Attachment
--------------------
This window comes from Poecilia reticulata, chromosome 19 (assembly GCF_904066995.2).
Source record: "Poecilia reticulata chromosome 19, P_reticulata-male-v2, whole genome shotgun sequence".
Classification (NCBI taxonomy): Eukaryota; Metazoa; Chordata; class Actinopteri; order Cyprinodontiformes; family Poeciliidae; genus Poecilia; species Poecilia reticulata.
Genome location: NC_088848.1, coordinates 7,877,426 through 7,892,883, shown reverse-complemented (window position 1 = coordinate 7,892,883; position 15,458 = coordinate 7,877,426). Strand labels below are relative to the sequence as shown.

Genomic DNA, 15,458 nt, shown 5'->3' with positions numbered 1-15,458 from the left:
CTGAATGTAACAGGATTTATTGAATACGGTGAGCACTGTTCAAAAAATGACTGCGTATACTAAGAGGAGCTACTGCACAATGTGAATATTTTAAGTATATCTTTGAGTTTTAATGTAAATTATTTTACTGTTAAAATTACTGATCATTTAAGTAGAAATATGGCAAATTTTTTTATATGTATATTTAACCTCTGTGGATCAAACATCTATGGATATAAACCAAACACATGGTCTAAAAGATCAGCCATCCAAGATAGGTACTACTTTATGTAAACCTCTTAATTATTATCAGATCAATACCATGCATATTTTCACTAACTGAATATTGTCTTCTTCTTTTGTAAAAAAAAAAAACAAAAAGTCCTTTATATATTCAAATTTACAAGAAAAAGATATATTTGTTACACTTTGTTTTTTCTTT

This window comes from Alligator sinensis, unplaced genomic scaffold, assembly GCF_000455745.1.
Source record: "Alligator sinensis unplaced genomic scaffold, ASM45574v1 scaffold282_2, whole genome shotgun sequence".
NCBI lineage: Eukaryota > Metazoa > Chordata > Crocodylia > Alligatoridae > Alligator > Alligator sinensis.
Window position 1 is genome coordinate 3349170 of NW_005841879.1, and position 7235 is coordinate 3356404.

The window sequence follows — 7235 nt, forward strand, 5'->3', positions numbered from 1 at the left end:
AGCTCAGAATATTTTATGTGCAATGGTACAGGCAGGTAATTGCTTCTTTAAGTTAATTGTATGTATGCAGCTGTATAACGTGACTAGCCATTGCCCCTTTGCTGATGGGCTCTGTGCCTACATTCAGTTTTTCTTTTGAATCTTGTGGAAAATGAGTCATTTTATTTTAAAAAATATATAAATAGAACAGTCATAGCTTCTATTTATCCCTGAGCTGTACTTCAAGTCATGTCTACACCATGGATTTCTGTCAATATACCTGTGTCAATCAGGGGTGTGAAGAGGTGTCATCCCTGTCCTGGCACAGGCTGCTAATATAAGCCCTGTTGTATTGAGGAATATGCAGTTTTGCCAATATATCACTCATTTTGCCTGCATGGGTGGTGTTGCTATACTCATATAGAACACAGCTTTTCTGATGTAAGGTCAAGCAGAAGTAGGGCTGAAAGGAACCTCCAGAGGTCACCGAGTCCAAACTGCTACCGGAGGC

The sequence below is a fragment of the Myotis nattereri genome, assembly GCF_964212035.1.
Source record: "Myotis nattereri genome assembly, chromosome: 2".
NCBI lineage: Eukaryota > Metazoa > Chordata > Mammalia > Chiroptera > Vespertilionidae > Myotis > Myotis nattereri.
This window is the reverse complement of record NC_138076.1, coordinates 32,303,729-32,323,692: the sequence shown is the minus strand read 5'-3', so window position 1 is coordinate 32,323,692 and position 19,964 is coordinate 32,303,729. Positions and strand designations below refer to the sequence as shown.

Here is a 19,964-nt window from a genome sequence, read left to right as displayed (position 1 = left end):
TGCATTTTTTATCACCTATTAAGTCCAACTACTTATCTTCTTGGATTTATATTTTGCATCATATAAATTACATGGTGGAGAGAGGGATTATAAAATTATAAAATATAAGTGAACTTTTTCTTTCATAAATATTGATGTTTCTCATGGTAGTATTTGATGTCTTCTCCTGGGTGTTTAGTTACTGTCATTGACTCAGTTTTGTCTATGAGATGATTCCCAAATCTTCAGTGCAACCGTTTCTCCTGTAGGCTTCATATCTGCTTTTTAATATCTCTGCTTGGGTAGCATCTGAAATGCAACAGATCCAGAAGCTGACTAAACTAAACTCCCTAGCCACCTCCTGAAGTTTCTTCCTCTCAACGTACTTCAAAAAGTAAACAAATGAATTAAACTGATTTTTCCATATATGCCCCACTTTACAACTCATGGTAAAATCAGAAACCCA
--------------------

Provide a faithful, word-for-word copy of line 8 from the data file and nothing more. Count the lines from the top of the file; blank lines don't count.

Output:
Source record: "Alligator sinensis unplaced genomic scaffold, ASM45574v1 scaffold282_2, whole genome shotgun sequence".